Made in the USA: SILCA

Here’s an unusual Made-In-USA story: SILCA, a manufacturer of bicycle pumps and assorted tools, was founded and operated in Italy until the death of its founder, at which point the new owner brought it to the United States. More specifically, he brought it to Indianapolis. I’ve heard so much about SILCA’s stuff, and all of it good, so when they put a few items into a scratch-and-dent sale I figured I had no choice but to pull the trigger.

The SILCA hex head wrenches look to be absolutely bulletproof. Anniversary edition toolsets, like the one I purchased, come in an American Walnut heartwood box.

I also bought the SuperPista pump. The photo I took of it came out really blurry so here’s a link to the product on the SILCA site. It’s rebuildable and should last forever. Over the past couple of years I’ve had a few Blackburn pumps literally disintegrate on me so this should be a welcome change. You can buy it from SILCA directly, or through Amazon.

(note: we get paid if you click this link)

This stuff is obviously a bit over-the-top. I raced bicycles for two decades using cheap-ass Craftsman allen keys that were periodically lost and broken without much regret. You have to be a bit of a tool yourself to think that you need your tools to come in a custom walnut box. So here’s an American Alternative for one-tenth the price: color-coded Bondhus allen wrenches. They’re made in the USA and I can personally attest to both their strength and their durability.

If you want an American-made floor pump, however, you will find that SILCA’s $125 Pista, which is made using components from Italy, Taiwan, and the USA, is your cheapest bet. Look at it this way: I rarely get more than two or three years out of $45 Blackburn pumps. If a SILCA lasts ten years before a rebuild, you’re ahead of the game!

10 Replies to “Made in the USA: SILCA”

  1. Keith

    Thanks for the heads up on Silca, I have a floor pump I bought in ~1980 that needed a leather piston to work reliability and I just ordered one and some of the piston oil. Thanks Keith

  2. Ronnie Schreiber

    I have both Bondhus and PrecisionCraft allen wrench sets and they appear to come out of the same factory. Eklind and BTI also make allen wrenches in the USA.

  3. Nicholas Gomez

    I’ve got the hex key set but in plain wood. Doesn’t look as good but I love them! Better than my Snap-On Allen Key set.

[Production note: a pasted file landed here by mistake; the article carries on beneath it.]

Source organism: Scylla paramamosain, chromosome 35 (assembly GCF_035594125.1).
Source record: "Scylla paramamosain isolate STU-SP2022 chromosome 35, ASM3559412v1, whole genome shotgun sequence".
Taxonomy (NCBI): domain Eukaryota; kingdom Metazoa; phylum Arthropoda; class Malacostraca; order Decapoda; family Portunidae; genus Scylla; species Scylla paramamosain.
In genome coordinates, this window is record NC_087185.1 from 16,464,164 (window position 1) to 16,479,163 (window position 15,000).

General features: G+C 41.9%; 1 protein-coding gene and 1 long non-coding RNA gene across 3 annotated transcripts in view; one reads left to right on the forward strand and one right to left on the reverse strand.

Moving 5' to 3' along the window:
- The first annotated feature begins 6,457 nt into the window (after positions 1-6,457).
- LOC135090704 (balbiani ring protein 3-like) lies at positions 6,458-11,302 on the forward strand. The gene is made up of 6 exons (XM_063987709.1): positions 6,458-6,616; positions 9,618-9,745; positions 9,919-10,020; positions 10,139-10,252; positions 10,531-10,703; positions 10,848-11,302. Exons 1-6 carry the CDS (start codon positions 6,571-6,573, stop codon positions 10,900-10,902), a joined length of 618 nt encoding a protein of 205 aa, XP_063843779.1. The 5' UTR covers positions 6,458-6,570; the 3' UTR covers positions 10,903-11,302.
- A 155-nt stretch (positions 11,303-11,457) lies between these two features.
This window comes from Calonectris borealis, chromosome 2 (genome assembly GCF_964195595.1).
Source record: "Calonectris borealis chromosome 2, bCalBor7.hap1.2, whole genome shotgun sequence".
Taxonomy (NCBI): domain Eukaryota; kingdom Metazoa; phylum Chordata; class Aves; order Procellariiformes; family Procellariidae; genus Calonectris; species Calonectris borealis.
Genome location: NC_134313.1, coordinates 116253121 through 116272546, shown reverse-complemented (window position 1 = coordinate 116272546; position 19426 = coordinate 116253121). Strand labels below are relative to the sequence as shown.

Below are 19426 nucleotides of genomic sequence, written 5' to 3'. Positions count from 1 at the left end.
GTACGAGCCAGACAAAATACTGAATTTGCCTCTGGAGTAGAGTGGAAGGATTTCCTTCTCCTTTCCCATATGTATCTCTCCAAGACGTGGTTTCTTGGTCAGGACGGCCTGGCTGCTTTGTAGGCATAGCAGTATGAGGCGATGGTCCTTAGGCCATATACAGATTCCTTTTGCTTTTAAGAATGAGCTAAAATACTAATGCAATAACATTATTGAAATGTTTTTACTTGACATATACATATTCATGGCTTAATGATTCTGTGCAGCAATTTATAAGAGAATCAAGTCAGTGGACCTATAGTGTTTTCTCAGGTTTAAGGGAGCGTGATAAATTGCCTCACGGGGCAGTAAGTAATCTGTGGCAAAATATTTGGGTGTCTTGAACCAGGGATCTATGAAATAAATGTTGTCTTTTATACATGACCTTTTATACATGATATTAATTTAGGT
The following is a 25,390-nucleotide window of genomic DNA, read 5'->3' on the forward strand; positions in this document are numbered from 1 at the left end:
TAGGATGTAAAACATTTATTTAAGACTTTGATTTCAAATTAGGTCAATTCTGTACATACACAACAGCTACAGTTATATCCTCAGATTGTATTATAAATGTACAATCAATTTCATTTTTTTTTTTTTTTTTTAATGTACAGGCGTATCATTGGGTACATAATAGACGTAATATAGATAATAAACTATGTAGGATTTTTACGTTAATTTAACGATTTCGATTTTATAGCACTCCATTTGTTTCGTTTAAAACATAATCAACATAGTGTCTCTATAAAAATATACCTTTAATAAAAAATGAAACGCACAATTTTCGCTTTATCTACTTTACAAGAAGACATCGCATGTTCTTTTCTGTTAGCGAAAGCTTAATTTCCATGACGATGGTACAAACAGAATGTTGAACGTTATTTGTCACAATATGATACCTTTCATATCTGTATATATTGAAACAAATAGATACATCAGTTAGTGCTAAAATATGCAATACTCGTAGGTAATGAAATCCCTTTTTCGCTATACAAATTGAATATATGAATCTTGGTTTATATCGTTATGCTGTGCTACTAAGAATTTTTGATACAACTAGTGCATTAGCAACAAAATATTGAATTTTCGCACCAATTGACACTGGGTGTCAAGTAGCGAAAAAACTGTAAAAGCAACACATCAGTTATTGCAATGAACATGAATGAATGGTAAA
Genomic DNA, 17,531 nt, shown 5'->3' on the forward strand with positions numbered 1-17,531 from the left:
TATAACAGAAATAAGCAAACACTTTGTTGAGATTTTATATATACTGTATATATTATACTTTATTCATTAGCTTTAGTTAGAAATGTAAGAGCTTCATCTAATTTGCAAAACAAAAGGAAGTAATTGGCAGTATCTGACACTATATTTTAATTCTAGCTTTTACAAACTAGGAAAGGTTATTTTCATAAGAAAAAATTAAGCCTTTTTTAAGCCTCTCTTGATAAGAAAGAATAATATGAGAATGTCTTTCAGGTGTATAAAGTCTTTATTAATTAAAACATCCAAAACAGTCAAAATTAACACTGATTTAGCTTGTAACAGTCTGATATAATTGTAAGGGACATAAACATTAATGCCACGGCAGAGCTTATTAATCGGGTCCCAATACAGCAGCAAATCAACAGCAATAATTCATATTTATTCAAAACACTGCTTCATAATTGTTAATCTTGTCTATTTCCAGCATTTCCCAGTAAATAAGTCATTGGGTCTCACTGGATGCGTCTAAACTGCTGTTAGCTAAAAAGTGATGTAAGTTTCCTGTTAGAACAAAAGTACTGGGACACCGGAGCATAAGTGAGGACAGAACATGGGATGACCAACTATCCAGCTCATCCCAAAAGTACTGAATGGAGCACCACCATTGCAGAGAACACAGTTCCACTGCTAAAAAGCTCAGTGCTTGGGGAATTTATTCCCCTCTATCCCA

4. -Nate

    I find working with good quality tools makes the job more pleasurable .

    Thanx for the links .

    One of my tire pumps is close to 50 years old, the leather is really worn now .


    • Nick D

      ‘Good quality tools’

      I didn’t have a true understanding for this until I started racing and working on the car during build weekends at a true tradesman’s house. He has very nice tools – way better than the China Dump hazard fraught garbage I’ve got.

    • Unknown

      I have a Silva that must be pushing 30 years old. Italian made. Pumped up innumerable pushy tires to ungodly pressures for my track racing friends. Car tires. Bicycle tires. Motorcycle tires (slicks,road,motoX, trials (not that they need any pressure))
      Great bit of equipment. Even the pressure gauge has stayed true (‘calibrated’ against multiple hand held gauges)

  5. Cdotson

    I’ll vouch for the quality of Bondhus hex wrenches. I work in custom industrial automation and our default fastener is a socket-head cap screw. All our techs use Bondhus tools purchased on their own dime.

    I’ve lost track of how many Eklind ball-end hex wrenches I’ve seen that have wrung the ball off – enough that I became wary of using ball-end wrenches. Our techs with Bondhus tools use pretty much only ball-end wrenches and I’ve never seen a failure.

  6. galactagog

    this is inspiring…..I want to go work on my MTB now, sitting neglected in the basement

    I bet that pump is pretty good at inflating air mattresses too?

    although it’s always good when you find the auto-inflator, just in the nick of time


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